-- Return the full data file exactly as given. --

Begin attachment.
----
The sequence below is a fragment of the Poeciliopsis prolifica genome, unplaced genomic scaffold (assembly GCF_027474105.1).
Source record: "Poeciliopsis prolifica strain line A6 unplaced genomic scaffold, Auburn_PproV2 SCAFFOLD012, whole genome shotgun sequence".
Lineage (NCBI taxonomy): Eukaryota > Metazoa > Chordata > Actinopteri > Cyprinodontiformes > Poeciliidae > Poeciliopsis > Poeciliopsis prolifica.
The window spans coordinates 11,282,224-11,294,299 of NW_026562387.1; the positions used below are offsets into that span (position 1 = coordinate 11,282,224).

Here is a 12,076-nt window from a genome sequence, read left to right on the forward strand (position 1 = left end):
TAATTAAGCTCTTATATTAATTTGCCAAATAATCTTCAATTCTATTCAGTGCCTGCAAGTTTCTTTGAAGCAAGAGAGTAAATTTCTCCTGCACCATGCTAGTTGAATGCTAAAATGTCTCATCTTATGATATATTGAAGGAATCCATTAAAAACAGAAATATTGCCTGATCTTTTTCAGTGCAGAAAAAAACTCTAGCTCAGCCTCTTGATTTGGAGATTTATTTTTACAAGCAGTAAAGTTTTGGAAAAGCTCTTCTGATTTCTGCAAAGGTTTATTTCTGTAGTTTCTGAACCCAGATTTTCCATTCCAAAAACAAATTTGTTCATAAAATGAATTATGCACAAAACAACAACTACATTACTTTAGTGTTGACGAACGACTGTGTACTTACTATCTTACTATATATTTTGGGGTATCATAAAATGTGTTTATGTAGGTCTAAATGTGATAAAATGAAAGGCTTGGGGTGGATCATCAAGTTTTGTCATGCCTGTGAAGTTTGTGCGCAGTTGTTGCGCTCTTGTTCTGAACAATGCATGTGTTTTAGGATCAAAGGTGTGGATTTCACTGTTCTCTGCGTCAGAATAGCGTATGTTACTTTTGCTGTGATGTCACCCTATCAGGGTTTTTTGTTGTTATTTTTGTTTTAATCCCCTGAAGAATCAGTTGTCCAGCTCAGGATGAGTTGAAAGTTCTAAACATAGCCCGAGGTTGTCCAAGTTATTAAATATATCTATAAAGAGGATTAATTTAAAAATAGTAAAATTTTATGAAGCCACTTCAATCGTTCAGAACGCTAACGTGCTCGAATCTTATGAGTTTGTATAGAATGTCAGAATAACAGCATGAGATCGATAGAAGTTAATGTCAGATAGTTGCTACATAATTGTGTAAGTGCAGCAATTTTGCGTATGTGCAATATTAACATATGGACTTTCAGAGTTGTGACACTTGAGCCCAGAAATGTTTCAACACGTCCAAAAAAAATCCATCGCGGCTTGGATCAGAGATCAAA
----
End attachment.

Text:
The sequence below is a fragment of the Poeciliopsis prolifica genome, unplaced genomic scaffold (assembly GCF_027474105.1).
Source record: "Poeciliopsis prolifica strain line A6 unplaced genomic scaffold, Auburn_PproV2 SCAFFOLD012, whole genome shotgun sequence".
Lineage (NCBI taxonomy): Eukaryota > Metazoa > Chordata > Actinopteri > Cyprinodontiformes > Poeciliidae > Poeciliopsis > Poeciliopsis prolifica.
The window spans coordinates 11,282,224-11,294,299 of NW_026562387.1; the positions used below are offsets into that span (position 1 = coordinate 11,282,224).

Here is a 12,076-nt window from a genome sequence, read left to right on the forward strand (position 1 = left end):
TAATTAAGCTCTTATATTAATTTGCCAAATAATCTTCAATTCTATTCAGTGCCTGCAAGTTTCTTTGAAGCAAGAGAGTAAATTTCTCCTGCACCATGCTAGTTGAATGCTAAAATGTCTCATCTTATGATATATTGAAGGAATCCATTAAAAACAGAAATATTGCCTGATCTTTTTCAGTGCAGAAAAAAACTCTAGCTCAGCCTCTTGATTTGGAGATTTATTTTTACAAGCAGTAAAGTTTTGGAAAAGCTCTTCTGATTTCTGCAAAGGTTTATTTCTGTAGTTTCTGAACCCAGATTTTCCATTCCAAAAACAAATTTGTTCATAAAATGAATTATGCACAAAACAACAACTACATTACTTTAGTGTTGACGAACGACTGTGTACTTACTATCTTACTATATATTTTGGGGTATCATAAAATGTGTTTATGTAGGTCTAAATGTGATAAAATGAAAGGCTTGGGGTGGATCATCAAGTTTTGTCATGCCTGTGAAGTTTGTGCGCAGTTGTTGCGCTCTTGTTCTGAACAATGCATGTGTTTTAGGATCAAAGGTGTGGATTTCACTGTTCTCTGCGTCAGAATAGCGTATGTTACTTTTGCTGTGATGTCACCCTATCAGGGTTTTTTGTTGTTATTTTTGTTTTAATCCCCTGAAGAATCAGTTGTCCAGCTCAGGATGAGTTGAAAGTTCTAAACATAGCCCGAGGTTGTCCAAGTTATTAAATATATCTATAAAGAGGATTAATTTAAAAATAGTAAAATTTTATGAAGCCACTTCAATCGTTCAGAACGCTAACGTGCTCGAATCTTATGAGTTTGTATAGAATGTCAGAATAACAGCATGAGATCGATAGAAGTTAATGTCAGATAGTTGCTACATAATTGTGTAAGTGCAGCAATTTTGCGTATGTGCAATATTAACATATGGACTTTCAGAGTTGTGACACTTGAGCCCAGAAATGTTTCAACACGTCCAAAAAAAATCCATCGCGGCTTGGATCAGAGATCAAA